CARNEGIE HALL PRESENTS

Performance Tuesday, November 12, 2013 | 7:30 PM

Olli Mustonen

Zankel Hall
Olli Mustonen is a multifaceted artist in the modern world of classical music, expressing his creative endeavors as a composer, conductor, and concert pianist. Hailed as “a pianist of formidable technique and idiosyncratic style … given his exceptional range of touch and hypersensitivity to dynamics” by The New York Times, the Finnish phenomenon comes to Carnegie Hall for an intimate recital of works by Bach, Shostakovich, and Rachmaninoff.

Performers

  • Olli Mustonen, Piano

Program

  • BACH Partita No. 5 in G Major, BWV 829
  • SHOSTAKOVICH Piano Sonata No. 2 in B Minor, Op. 61
  • RACHMANINOFF Thirteen Preludes, Op. 32

  • Encore:
  • RACHMANINOFF Prelude in G-flat Major, Op. 23, No. 10

Event Duration

The printed program will last approximately two hours, including one 20-minute intermission.

Bios

  • Olli Mustonen


    Olli Mustonen has a unique place on today's music scene. Following the tradition of great masters such as Rachmaninoff, Busoni, and Enescu, Mr. Mustonen combines the roles of his musicianship as composer, pianist, and conductor in an equal balance that is quite exceptional.

    Mr. Mustonen performs in all the world's musical capitals, appearing as soloist with the Berliner Philharmoniker, The Cleveland Orchestra, New York Philharmonic, and Royal Concertgebouw Orchestra, among others, with conductors such as Vladimir Ashkenazy, Daniel Barenboim, Pierre Boulez, Valery Gergiev, Nikolaus Harnoncourt, Kurt Masur, Kent Nagano, Esa-Pekka Salonen, and Jukka-Pekka Saraste. Mr. Mustonen has also conducted all the major Finnish orchestras, as well as the Deutsche Kammerphilharmonie Bremen, Camerata Salzburg, Scottish Chamber Orchestra, Tchaikovsky Symphony Orchestra, and NHK Symphony Orchestra.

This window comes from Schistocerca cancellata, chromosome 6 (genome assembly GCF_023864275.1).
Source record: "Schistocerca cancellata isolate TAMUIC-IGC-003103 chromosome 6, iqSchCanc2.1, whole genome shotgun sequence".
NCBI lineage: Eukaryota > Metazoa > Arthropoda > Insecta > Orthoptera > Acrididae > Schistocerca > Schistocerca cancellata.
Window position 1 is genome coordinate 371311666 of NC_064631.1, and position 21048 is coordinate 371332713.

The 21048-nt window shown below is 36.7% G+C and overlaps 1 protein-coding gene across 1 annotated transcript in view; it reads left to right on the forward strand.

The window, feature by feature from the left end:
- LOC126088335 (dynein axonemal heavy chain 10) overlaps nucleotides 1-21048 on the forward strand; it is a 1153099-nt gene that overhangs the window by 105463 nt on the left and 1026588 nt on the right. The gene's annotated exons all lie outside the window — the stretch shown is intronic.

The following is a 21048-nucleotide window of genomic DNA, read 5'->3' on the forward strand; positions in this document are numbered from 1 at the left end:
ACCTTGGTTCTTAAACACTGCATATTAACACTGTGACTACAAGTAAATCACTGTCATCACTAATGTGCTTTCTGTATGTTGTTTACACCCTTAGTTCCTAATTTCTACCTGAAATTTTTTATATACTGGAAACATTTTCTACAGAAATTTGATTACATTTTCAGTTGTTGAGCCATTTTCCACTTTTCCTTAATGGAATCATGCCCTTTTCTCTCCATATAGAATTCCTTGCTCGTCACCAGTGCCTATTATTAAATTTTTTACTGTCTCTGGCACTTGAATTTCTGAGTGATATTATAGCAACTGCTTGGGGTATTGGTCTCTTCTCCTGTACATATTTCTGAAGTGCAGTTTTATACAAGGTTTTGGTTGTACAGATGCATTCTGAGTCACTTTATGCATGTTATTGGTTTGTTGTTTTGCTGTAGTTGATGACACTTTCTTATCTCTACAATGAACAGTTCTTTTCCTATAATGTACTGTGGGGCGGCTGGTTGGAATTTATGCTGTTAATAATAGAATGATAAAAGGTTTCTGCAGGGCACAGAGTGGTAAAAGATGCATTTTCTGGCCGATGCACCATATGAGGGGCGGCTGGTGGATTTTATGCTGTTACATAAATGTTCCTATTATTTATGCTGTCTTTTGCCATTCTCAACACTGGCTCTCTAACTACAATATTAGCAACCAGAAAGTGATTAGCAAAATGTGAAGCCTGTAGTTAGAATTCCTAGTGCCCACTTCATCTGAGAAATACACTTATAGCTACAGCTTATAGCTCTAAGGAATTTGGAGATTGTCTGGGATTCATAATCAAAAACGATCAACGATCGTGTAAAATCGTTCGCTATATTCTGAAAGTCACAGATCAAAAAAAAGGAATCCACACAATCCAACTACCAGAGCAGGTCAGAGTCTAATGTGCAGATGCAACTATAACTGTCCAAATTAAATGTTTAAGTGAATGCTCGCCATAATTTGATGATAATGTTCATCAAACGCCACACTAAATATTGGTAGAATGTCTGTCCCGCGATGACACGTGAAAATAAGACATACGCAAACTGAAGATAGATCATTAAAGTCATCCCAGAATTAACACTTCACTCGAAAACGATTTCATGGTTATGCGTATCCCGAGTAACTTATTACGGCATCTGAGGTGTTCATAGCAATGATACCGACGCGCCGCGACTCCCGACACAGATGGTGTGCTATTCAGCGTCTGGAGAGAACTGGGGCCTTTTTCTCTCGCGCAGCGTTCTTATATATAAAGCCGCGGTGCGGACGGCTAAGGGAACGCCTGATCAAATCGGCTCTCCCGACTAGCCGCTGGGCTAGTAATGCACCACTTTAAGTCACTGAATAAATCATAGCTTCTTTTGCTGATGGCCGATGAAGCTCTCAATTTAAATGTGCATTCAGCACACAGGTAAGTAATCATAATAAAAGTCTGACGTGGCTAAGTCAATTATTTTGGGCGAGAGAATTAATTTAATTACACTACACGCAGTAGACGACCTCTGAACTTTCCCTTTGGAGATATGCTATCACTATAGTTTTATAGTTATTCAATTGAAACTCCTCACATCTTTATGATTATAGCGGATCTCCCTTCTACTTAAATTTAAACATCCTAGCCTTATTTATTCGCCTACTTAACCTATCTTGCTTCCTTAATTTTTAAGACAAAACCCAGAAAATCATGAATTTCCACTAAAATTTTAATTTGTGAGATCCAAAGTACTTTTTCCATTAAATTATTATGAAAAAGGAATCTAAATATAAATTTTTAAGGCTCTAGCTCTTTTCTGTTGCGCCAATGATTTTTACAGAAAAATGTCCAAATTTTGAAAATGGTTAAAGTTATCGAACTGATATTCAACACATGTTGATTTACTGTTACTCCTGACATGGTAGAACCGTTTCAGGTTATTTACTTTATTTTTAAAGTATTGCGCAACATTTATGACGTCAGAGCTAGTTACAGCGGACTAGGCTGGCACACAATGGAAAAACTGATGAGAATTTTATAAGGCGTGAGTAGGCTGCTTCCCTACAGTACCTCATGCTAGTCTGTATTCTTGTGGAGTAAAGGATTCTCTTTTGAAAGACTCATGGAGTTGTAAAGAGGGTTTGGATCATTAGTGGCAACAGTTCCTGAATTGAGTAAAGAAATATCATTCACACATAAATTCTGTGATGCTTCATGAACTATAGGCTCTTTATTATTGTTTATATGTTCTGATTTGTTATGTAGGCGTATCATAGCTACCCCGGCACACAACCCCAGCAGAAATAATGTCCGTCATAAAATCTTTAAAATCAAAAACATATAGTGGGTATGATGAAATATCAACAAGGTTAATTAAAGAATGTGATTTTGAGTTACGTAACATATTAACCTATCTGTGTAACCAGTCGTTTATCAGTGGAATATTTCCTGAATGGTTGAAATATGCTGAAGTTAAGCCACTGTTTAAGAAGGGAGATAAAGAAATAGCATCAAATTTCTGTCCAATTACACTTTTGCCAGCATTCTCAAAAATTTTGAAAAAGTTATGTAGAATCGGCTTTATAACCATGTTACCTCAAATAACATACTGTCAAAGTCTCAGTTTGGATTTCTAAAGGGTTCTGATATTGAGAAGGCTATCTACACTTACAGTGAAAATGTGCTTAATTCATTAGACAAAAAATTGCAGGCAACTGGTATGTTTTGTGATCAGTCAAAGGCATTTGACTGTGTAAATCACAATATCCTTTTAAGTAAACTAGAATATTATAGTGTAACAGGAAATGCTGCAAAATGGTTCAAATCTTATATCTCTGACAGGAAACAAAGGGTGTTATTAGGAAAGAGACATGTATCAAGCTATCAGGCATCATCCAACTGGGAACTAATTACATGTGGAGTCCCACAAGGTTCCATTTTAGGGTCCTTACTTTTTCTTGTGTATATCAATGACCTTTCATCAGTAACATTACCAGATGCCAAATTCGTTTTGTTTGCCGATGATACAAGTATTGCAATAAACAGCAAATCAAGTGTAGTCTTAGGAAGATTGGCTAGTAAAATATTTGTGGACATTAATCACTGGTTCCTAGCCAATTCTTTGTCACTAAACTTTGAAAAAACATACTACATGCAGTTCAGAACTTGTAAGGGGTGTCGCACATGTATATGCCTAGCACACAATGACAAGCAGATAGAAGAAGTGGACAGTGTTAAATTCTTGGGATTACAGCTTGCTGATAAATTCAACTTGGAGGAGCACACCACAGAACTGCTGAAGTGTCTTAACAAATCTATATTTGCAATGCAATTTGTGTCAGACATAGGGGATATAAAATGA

At the heart of both his piano performance and conducting career is his life as a composer. Mr. Mustonen has a deeply held conviction that each performance must have the freshness of being a first, so that audience and performer alike encounter the composer as a living contemporary.

    Over the course of the last three seasons, Mr. Mustonen undertook a complete cycle of the Beethoven piano concertos as soloist-conductor with the Melbourne Symphony Orchestra. This season, he is a featured artist at the Metropolis Festival, where he will appear as pianist, conductor, and composer. In 2012, Mr. Mustonen made a triumphant conducting appearance with the Helsinki Philharmonic Orchestra in a performance of his Symphony No. 1, "Tuuri." His Symphony No. 2, "Johannes Angelos," was commissioned by the Helsinki Philharmonic Orchestra and will receive its world premiere with the composer as conductor next season.

    Mr. Mustonen's recording catalogue is broad-ranging and distinctive. His release on Decca of preludes   by Shostakovich and Alkan received the Edison and Gramophone awards for best instrumental recording. Now signed to Ondine, his most recent releases include Respighi's Concerto in modo misolidio with Sakari Oramo and the Finnish Radio Symphony Orchestra, and a critically acclaimed disc of Scriabin's piano music.

    More Info

Audio

Shostakovich's Preludes and Fugues in D Minor
Olli Mustonen, Piano
Ondine

At a Glance

JOHANN SEBASTIAN BACH  Partita No. 5 in G Major, BWV 829

Bach wrote his partitas to bolster his reputation as the new director of music in Leipzig and cantor for the St. Thomas Church. The resulting six partitas became some of the most important keyboard works of the Baroque era, showing off Bach's contemporary grasp of the latest musical styles and giving us a glimpse into those intriguing cultural times.


DMITRI SHOSTAKOVICH  Piano Sonata No. 2 in B Minor, Op. 61

Shostakovich's Piano Sonata No. 2 is a dark and difficult work completed in 1943 after the composer was evacuated during the Siege of Leningrad. His teacher Leonid Nikolayev, to whom the work is dedicated, had died in October 1942, an event that affected Shostakovich profoundly.


SERGEI RACHMANINOFF  Thirteen Preludes, Op. 32

With his Op. 32, Rachmaninoff completes his set of 24 preludes in the tradition of those before him, placing himself among the ranks of Bach, Chopin, Alkan, Scriabin, and Debussy in alloying key, harmony, technique, and expression.

Program Notes
This performance is part of Keyboard Virtuosos III: Keynotes.

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